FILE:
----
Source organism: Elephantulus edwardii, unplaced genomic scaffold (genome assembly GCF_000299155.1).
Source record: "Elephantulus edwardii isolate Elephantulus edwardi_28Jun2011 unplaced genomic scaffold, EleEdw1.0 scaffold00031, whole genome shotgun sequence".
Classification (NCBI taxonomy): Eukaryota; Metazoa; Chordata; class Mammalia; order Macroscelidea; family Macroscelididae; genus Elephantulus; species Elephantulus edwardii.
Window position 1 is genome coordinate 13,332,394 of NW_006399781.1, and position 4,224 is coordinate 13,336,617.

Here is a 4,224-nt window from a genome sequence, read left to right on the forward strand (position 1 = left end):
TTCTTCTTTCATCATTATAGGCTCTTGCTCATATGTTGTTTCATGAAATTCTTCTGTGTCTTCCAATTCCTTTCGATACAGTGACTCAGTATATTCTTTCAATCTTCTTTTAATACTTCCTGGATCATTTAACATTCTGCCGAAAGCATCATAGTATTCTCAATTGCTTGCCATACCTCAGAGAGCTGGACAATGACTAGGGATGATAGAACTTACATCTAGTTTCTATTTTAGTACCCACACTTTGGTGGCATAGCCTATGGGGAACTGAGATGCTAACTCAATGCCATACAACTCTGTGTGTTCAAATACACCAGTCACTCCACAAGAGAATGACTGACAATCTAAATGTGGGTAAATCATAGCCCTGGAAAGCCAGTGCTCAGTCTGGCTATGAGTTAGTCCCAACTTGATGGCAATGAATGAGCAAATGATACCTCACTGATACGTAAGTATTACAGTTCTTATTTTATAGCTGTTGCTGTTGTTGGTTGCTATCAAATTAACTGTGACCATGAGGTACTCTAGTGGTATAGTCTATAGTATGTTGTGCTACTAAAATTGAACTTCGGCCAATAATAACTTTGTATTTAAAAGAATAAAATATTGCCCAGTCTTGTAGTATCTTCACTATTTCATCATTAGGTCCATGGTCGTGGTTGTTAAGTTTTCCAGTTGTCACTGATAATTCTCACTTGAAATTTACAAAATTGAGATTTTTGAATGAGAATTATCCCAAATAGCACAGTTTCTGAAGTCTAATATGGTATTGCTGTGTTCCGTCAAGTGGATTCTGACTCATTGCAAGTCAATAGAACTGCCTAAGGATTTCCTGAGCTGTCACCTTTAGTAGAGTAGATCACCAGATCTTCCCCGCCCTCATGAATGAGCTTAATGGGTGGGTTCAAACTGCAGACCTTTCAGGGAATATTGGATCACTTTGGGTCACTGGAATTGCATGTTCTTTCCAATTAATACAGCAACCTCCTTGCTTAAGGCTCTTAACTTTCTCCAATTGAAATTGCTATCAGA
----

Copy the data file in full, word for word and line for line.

Source organism: Elephantulus edwardii, unplaced genomic scaffold (genome assembly GCF_000299155.1).
Source record: "Elephantulus edwardii isolate Elephantulus edwardi_28Jun2011 unplaced genomic scaffold, EleEdw1.0 scaffold00031, whole genome shotgun sequence".
Classification (NCBI taxonomy): Eukaryota; Metazoa; Chordata; class Mammalia; order Macroscelidea; family Macroscelididae; genus Elephantulus; species Elephantulus edwardii.
Window position 1 is genome coordinate 13,332,394 of NW_006399781.1, and position 4,224 is coordinate 13,336,617.

Here is a 4,224-nt window from a genome sequence, read left to right on the forward strand (position 1 = left end):
TTCTTCTTTCATCATTATAGGCTCTTGCTCATATGTTGTTTCATGAAATTCTTCTGTGTCTTCCAATTCCTTTCGATACAGTGACTCAGTATATTCTTTCAATCTTCTTTTAATACTTCCTGGATCATTTAACATTCTGCCGAAAGCATCATAGTATTCTCAATTGCTTGCCATACCTCAGAGAGCTGGACAATGACTAGGGATGATAGAACTTACATCTAGTTTCTATTTTAGTACCCACACTTTGGTGGCATAGCCTATGGGGAACTGAGATGCTAACTCAATGCCATACAACTCTGTGTGTTCAAATACACCAGTCACTCCACAAGAGAATGACTGACAATCTAAATGTGGGTAAATCATAGCCCTGGAAAGCCAGTGCTCAGTCTGGCTATGAGTTAGTCCCAACTTGATGGCAATGAATGAGCAAATGATACCTCACTGATACGTAAGTATTACAGTTCTTATTTTATAGCTGTTGCTGTTGTTGGTTGCTATCAAATTAACTGTGACCATGAGGTACTCTAGTGGTATAGTCTATAGTATGTTGTGCTACTAAAATTGAACTTCGGCCAATAATAACTTTGTATTTAAAAGAATAAAATATTGCCCAGTCTTGTAGTATCTTCACTATTTCATCATTAGGTCCATGGTCGTGGTTGTTAAGTTTTCCAGTTGTCACTGATAATTCTCACTTGAAATTTACAAAATTGAGATTTTTGAATGAGAATTATCCCAAATAGCACAGTTTCTGAAGTCTAATATGGTATTGCTGTGTTCCGTCAAGTGGATTCTGACTCATTGCAAGTCAATAGAACTGCCTAAGGATTTCCTGAGCTGTCACCTTTAGTAGAGTAGATCACCAGATCTTCCCCGCCCTCATGAATGAGCTTAATGGGTGGGTTCAAACTGCAGACCTTTCAGGGAATATTGGATCACTTTGGGTCACTGGAATTGCATGTTCTTTCCAATTAATACAGCAACCTCCTTGCTTAAGGCTCTTAACTTTCTCCAATTGAAATTGCTATCAGA